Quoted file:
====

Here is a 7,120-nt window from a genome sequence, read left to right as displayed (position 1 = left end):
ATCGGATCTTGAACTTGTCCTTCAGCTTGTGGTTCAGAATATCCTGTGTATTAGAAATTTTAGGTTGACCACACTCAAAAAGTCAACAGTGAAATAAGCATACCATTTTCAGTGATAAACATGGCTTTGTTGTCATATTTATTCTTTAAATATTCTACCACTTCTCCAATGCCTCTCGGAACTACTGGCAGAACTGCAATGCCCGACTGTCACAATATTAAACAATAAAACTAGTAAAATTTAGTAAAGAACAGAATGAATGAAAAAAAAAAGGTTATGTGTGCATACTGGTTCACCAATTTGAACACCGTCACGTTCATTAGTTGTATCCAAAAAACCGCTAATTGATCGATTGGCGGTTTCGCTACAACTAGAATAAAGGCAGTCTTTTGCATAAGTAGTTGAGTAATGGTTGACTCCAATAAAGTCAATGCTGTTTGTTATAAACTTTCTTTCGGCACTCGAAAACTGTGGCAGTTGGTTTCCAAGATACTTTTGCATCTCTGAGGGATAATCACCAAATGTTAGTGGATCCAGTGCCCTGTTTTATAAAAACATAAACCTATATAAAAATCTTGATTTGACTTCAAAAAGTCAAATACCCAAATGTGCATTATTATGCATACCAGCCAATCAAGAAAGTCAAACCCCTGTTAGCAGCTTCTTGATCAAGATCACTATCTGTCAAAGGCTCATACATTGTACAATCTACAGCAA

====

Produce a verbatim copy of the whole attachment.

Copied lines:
Here is a 7,120-nt window from a genome sequence, read left to right as displayed (position 1 = left end):
ATCGGATCTTGAACTTGTCCTTCAGCTTGTGGTTCAGAATATCCTGTGTATTAGAAATTTTAGGTTGACCACACTCAAAAAGTCAACAGTGAAATAAGCATACCATTTTCAGTGATAAACATGGCTTTGTTGTCATATTTATTCTTTAAATATTCTACCACTTCTCCAATGCCTCTCGGAACTACTGGCAGAACTGCAATGCCCGACTGTCACAATATTAAACAATAAAACTAGTAAAATTTAGTAAAGAACAGAATGAATGAAAAAAAAAAGGTTATGTGTGCATACTGGTTCACCAATTTGAACACCGTCACGTTCATTAGTTGTATCCAAAAAACCGCTAATTGATCGATTGGCGGTTTCGCTACAACTAGAATAAAGGCAGTCTTTTGCATAAGTAGTTGAGTAATGGTTGACTCCAATAAAGTCAATGCTGTTTGTTATAAACTTTCTTTCGGCACTCGAAAACTGTGGCAGTTGGTTTCCAAGATACTTTTGCATCTCTGAGGGATAATCACCAAATGTTAGTGGATCCAGTGCCCTGTTTTATAAAAACATAAACCTATATAAAAATCTTGATTTGACTTCAAAAAGTCAAATACCCAAATGTGCATTATTATGCATACCAGCCAATCAAGAAAGTCAAACCCCTGTTAGCAGCTTCTTGATCAAGATCACTATCTGTCAAAGGCTCATACATTGTACAATCTACAGCAA